André Øvredal: It was genuinely scary.
Shannon: So it was an adventure in it of itself to film?
André Øvredal: Oh, absolutely.
Glenn Tosterud: It was. It was a lot like the film.
André Øvredal: It was complete chaos, our in nature in the dark woods and shooting inside a military area, where their might have be explosives around so they were like "Don't step on those".
Shannon: Life imitating art imitating life. What do you think draws people to these kinds of films, to documentaries or to monster films?
André Øvredal: I think that's two very different things but with horror films I think it's our need to experience this emotion of fear in a safe environment. Because the emotion of fear is so intense, so real, and we can never get to experience it hopefully outside a safe environment like a movie theatre.
Glenn Tosterud: Yeah, I think that is true.
Shannon: Do you guys have favourite monster or horror movies?
André Øvredal: I have tons.
Glenn Tosterud: Yeah. The Swedish Let the Right One In, I don't know if that's a horror movie.
André Øvredal: Yes.
Glenn Tosterud: I think that's my favourite, besides TrollHunter of course.
Shannon: I would describe both of those with the term 'festival sweetheart' films, because they are the ones that fans really, really love so I would put the in the same category.
André Øvredal: One of my favourite horror movies for sure is The Omen, it’s just amazing horrific film. I've always been a big fan of Stephen King generally so The Shining and Carrie and all these classics. Rosemary's Baby.
Glenn Tosterud: Yeah!
Shannon: Creepy kids.
Shannon: Is there anything you've learned along the way that you'd like to share with new filmmakers?
André Øvredal: What I've learned a lot about was that you can plan on getting great stuff, but sometimes you can also bet on luck. It sounds like it's leading things up to something else but if you do it enough you will have it. You will get a lot of lucky moments if you just bet on it enough for a long time. I think getting the right moment for the actors just feels like luck sometimes, where if you were thinking about another moment was going to be great because you shot it the way you planned it and it wasn't so great in the end.
Shannon: For Glenn, is there anything you'd like to share about being in a film that's this tone or feel?
Glenn Tosterud: For me it's a bit the same as André, like embracing the coincidences I have a lot of belief in that. Basically the same as André, we had a great agreement on how to make this movie.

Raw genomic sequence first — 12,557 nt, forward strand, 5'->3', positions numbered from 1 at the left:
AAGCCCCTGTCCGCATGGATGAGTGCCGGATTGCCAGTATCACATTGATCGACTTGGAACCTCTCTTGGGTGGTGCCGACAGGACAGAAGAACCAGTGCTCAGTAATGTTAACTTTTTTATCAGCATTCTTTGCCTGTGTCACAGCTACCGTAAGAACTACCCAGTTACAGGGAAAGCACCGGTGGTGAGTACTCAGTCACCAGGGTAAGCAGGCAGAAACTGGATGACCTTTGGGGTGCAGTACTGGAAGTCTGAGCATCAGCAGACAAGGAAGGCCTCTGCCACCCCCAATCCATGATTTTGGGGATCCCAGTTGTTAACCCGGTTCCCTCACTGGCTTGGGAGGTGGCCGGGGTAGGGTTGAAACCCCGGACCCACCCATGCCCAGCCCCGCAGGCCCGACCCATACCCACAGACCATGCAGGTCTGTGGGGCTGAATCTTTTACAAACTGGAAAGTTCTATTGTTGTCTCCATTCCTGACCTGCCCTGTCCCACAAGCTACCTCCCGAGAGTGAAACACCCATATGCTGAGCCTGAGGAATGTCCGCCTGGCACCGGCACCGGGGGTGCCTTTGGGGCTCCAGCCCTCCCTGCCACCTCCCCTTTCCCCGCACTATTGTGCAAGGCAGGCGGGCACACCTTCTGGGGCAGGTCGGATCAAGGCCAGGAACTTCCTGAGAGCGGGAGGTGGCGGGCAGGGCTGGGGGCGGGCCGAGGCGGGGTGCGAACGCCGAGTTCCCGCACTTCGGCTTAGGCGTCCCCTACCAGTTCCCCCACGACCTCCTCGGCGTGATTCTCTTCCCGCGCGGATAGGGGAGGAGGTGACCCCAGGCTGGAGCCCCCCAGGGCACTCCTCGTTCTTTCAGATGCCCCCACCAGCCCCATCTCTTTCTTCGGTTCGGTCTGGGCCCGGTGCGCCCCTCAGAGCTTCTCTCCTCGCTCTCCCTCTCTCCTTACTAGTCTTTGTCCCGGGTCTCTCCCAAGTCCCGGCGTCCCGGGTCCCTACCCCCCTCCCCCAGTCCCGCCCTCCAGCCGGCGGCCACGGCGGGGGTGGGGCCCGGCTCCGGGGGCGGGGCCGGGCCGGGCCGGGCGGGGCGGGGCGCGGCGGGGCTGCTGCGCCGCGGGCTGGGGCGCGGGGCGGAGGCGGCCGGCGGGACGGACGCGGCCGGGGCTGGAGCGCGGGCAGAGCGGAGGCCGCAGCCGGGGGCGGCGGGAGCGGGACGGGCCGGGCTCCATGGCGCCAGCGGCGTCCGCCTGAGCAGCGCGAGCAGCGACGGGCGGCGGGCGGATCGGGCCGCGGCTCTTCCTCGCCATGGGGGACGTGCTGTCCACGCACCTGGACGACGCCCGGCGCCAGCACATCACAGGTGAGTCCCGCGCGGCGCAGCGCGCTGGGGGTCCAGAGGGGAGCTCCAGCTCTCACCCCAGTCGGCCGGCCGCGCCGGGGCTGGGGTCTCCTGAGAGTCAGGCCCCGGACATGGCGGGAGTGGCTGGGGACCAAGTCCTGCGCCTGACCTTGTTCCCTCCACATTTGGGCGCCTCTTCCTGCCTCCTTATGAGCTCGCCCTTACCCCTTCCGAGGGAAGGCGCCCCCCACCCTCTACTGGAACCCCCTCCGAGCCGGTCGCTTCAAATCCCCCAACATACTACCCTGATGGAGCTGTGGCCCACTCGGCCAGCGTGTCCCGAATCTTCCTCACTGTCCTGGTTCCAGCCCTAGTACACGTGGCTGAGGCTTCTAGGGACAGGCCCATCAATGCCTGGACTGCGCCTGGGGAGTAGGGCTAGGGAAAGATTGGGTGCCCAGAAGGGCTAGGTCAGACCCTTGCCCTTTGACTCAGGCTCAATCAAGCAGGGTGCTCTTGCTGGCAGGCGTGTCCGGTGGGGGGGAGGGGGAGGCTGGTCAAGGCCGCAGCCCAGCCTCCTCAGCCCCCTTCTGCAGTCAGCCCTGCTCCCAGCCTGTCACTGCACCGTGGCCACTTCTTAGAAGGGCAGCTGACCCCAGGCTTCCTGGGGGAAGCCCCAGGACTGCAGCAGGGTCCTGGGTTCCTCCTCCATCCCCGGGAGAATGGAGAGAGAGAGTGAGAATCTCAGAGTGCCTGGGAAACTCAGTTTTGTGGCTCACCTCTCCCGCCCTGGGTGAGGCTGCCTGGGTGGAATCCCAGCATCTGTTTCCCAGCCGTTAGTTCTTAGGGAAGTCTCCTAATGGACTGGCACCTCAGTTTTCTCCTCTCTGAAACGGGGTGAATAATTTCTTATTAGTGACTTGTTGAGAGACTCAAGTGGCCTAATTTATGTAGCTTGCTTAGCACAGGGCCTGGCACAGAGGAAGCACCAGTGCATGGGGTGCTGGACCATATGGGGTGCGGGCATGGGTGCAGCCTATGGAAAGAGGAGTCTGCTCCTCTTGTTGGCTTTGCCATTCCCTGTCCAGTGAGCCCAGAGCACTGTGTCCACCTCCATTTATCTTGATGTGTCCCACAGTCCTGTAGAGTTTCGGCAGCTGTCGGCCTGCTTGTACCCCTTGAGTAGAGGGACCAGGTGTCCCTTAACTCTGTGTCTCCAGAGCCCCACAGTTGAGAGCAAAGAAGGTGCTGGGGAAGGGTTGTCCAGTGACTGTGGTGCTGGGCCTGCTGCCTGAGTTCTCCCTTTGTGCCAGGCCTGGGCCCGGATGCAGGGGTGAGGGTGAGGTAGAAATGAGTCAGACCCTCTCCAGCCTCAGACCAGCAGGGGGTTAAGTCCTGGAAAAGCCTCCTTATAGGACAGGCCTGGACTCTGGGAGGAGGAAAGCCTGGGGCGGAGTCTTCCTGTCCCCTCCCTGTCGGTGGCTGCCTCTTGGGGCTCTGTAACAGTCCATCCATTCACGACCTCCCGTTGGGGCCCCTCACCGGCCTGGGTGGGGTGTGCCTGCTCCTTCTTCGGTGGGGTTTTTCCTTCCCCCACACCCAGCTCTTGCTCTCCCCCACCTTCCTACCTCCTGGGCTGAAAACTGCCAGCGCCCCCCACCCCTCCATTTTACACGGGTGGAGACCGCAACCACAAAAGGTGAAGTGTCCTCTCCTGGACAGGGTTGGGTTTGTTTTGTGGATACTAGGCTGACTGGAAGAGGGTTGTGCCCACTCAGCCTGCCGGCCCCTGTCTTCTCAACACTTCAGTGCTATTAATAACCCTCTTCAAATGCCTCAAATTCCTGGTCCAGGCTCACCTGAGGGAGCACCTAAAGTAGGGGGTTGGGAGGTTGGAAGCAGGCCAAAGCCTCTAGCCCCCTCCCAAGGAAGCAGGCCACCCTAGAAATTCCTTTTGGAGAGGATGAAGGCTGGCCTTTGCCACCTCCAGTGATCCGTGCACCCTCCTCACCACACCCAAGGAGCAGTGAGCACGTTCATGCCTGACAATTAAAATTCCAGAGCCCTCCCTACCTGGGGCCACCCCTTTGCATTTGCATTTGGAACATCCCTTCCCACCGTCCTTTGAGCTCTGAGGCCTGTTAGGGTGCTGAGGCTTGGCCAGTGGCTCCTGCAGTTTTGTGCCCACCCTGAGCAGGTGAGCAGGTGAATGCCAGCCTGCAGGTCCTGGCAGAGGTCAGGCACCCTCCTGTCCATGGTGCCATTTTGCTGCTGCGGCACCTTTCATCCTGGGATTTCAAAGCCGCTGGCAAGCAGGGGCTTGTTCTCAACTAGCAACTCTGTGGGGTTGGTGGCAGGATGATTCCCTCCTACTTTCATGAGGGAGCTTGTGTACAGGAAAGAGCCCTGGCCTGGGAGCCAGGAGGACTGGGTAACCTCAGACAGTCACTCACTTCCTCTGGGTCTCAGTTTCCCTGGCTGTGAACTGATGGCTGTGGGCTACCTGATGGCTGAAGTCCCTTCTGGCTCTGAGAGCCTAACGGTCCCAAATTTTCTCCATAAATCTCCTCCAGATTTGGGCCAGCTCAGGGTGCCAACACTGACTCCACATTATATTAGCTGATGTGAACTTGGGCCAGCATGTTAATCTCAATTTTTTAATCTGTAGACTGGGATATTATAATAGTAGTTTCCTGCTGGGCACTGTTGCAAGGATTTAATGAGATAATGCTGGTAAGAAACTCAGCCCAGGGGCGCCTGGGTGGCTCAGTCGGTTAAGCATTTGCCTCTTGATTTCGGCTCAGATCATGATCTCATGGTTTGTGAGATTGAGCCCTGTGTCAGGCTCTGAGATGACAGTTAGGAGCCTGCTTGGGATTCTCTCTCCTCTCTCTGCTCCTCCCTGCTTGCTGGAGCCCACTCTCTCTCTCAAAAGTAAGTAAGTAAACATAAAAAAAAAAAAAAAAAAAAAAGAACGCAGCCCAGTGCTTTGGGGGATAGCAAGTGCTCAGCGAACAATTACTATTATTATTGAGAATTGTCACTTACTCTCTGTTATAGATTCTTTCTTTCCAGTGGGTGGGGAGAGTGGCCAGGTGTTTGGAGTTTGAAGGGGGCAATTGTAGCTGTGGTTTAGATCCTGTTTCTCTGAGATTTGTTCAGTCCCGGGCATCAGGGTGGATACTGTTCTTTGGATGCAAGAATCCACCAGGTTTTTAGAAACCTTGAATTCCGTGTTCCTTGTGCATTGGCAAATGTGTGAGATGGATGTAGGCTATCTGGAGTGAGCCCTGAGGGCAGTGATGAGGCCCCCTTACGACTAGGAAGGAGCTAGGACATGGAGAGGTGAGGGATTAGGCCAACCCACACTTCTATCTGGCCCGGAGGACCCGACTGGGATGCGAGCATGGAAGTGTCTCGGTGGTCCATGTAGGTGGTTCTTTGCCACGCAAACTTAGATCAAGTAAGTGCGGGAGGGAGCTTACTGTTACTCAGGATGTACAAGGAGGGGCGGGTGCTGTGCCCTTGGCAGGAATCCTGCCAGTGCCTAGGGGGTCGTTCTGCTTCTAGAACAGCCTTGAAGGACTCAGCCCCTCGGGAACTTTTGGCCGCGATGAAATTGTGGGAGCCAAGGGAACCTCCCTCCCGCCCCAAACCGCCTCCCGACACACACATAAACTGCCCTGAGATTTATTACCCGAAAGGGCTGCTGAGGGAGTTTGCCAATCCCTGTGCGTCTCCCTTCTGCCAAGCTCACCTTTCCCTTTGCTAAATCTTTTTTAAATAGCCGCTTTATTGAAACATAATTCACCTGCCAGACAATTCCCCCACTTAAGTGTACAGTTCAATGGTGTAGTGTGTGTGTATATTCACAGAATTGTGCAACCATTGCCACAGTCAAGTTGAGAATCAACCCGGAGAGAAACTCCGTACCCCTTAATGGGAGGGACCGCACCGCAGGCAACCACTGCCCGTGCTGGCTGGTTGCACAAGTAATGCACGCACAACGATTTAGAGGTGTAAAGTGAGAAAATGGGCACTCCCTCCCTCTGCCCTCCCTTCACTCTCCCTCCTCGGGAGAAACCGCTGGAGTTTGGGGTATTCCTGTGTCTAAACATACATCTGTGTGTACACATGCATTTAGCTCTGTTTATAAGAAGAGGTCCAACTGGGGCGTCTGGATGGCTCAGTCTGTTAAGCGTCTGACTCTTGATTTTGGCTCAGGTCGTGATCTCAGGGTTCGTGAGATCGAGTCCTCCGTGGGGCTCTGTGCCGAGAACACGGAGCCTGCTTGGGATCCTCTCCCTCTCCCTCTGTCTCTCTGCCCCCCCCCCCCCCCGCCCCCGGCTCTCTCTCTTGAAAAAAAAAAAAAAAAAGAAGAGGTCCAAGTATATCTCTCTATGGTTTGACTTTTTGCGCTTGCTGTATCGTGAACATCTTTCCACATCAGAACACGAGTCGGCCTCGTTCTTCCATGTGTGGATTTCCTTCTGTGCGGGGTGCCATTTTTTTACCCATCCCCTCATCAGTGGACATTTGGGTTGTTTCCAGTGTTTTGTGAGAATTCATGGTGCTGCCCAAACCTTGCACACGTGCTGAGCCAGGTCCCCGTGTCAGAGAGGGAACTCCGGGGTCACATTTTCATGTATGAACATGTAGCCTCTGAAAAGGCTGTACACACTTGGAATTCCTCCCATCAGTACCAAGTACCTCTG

André Øvredal: That's why he wanted to be part of it, because he loved the idea of jumping in and shooting for real like a documentary. So we really sold the film in the same way all the time.
Glenn Tosterud: That's true.
Shannon: That's great, and it’s nice to see. I think it's really reads when people see the film and I think it's really great that's it's getting a release here in Toronto and people will get to see it with a live audience because that's the way to go with this kind of movie.
Glenn Tosterud: When is it releasing in Toronto?
Shannon: Friday August 19, 2011 at the Royal
Glenn Tosterud: I was just in Toronto for the Worldwide Short Film Festival, it's a great city.
Shannon: I missed that! I was in Portland. Did you have a film here?
Glenn Tosterud: Yeah, I had a short film called Scene from a Relationship.
Shannon: Are either of you planning on coming to Toronto soon?
André Øvredal: I'd love to but not in the very new future as I'm having a baby in a month or so I'll be stuck at home.
André Øvredal: Thank you.
Glenn Tosterud: I'd love to come again if there is the opportunity to come up. I love the city.
André Øvredal: Yeah, just to come and see it. It's on the schedule when it starts to reactivate itself.
Shannon: And what is up next for you guys?
André Øvredal: Hopefully I'll be doing a film in Hollywood, that is what I am aiming for. I'm working with a fantastic producer on one project that I'm expecting to make in the next year.
Glenn Tosterud: I'm a director as well, and I'm currently working on my first feature.
Shannon: Excellent. Thank you so much.
TrollHunter / Trolljegeren opens at the Royal on August 19, 2011 and will be released on DVD on August 23, 2011. I highly recommend checking it out, especially with a live audience.
All content on Movie Moxie is written by Shannon Ridler, © 2006 - 2012